By Joseph Adinolfi
Another group of Wall Street market strategists have signaled to their clients that it’s time to buy back into stocks — especially stocks that aren’t trading in the US.
While global equity funds saw their first net inflows over the past week since April, a group of analysts at Citigroup recommended to clients who are concerned about the durability of the rebound that they might be better off buying Europe or emerging-market equities, which have more attractive valuations than the US.
The S&P 500 index /zigman2/quotes/210599714/realtime SPX +0.16% and Stoxx Europe 600 /zigman2/quotes/210599654/delayed XX:SXXP -2.11% have both retreated by roughly 16% since the start of the year, while the MSCI emerging-market index /zigman2/quotes/201454250/composite EEM -0.78% has retreated by 17% in U.S. dollar terms and has fallen nearly 25% over the past 12 months.
“For those investors concerned it is too early to take the plunge in the US market, maybe buying dips in Europe and EM is a safer call,” a team of strategists led by Citi’s Robert Buckland wrote in a note.
As analysts evaluate whether the latest rebound in equities will have staying power, or whether it will fizzle in the coming days and weeks, the Citi team pointed to their “red flag” checklist, which assesses stocks based on a range of characteristics, including valuations, credit spreads, profitability, number of recent initial public offerings and overall analyst bullishness.
The fewer “red flags”, the higher the likelihood that stocks will trade higher 12 months out — at least, that’s been the general trend in the past, the Citi team said.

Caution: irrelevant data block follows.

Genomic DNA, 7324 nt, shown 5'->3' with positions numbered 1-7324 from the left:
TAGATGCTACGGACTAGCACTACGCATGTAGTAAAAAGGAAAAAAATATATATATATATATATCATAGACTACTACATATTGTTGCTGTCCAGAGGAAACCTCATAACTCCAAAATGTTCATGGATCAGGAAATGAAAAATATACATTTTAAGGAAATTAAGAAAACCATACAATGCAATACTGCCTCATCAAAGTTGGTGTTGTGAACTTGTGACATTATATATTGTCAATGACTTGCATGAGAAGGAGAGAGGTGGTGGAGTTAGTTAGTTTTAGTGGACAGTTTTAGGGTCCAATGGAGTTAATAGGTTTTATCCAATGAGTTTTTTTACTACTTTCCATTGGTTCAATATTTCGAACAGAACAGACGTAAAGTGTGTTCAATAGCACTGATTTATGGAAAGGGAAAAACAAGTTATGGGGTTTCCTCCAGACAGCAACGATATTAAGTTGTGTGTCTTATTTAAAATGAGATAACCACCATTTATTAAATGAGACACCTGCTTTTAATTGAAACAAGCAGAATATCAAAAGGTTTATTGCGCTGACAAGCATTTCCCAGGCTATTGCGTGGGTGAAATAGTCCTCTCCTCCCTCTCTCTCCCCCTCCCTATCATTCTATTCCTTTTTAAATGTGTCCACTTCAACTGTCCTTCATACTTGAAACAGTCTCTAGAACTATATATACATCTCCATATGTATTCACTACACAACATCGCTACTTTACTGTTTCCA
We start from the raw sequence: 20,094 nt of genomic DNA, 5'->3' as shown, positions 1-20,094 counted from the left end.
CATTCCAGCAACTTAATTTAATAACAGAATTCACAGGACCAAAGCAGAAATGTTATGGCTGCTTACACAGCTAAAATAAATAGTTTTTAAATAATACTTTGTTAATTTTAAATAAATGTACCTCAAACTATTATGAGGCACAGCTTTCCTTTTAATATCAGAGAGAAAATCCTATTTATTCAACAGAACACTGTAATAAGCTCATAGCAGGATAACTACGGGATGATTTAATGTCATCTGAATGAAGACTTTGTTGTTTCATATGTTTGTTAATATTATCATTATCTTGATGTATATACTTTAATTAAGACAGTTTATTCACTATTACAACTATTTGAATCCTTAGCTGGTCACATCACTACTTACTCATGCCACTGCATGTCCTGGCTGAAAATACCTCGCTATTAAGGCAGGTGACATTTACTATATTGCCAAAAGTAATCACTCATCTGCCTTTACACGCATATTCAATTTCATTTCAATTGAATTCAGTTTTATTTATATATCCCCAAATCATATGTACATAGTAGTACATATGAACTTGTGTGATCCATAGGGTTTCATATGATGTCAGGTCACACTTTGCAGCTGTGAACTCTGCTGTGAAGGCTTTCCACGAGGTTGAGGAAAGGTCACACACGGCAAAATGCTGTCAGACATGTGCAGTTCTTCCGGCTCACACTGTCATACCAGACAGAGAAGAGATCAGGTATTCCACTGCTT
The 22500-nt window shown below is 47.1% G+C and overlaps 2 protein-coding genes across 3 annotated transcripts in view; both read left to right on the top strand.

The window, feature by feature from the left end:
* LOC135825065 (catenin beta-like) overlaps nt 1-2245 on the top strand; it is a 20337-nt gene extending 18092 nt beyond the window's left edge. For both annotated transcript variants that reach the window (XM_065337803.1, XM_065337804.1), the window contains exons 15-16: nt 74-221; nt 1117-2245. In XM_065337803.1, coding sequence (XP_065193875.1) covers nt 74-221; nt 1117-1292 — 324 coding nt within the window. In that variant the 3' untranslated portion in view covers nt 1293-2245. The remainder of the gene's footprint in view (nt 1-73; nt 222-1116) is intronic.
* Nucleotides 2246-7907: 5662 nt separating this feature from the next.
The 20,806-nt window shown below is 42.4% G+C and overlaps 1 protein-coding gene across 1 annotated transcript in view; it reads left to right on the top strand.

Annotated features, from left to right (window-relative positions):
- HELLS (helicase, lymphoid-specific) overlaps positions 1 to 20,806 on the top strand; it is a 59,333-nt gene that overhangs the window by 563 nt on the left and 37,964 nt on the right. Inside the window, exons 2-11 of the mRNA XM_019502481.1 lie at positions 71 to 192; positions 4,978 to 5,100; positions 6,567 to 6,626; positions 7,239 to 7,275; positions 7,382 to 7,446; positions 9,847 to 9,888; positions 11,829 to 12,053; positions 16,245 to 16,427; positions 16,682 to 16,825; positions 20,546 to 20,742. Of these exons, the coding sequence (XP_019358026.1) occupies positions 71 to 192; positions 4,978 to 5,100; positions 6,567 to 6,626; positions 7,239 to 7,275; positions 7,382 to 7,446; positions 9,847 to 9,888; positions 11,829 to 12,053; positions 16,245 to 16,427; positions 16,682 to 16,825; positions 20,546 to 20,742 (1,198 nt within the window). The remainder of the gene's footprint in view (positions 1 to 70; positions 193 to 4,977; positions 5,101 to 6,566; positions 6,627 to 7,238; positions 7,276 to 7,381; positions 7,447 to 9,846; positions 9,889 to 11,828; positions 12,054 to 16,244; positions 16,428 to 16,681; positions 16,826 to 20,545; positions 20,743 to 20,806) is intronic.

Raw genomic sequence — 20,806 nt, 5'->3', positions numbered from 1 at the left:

U.S. stocks triggered more red flags on Citi’s checklist when markets peaked last year compared with European and emerging markets, which is one reason why the team was more bullish on emerging-markets.
When it comes to the outlook for a global recession, another team of Citi analysts decided to cut their U.S. equity allocation back to neutral, while remaining invested in Chinese equities and in the U.K. compared with Europe. They were also underweight U.S. and European credit, which they noted often trades poorly while heading into a recession, even though a recession isn’t the base case for Citi’s economists.
They therefore cut their U.S. equity allocation back to neutral, while keeping underweight ratings across the U.S. and European credit stack.
However, there was one notable exception to this: the team moved its recommendation for U.S. Treasurys back to neutral from underweight, a decision that comes as Treasury yields have moved off their peaks in recent days.
Finally, the team was careful to differentiate between desirable and undesirable sectors, going long healthcare and consumer staples stocks, while advising clients to cut their allocations to technology and financial stocks.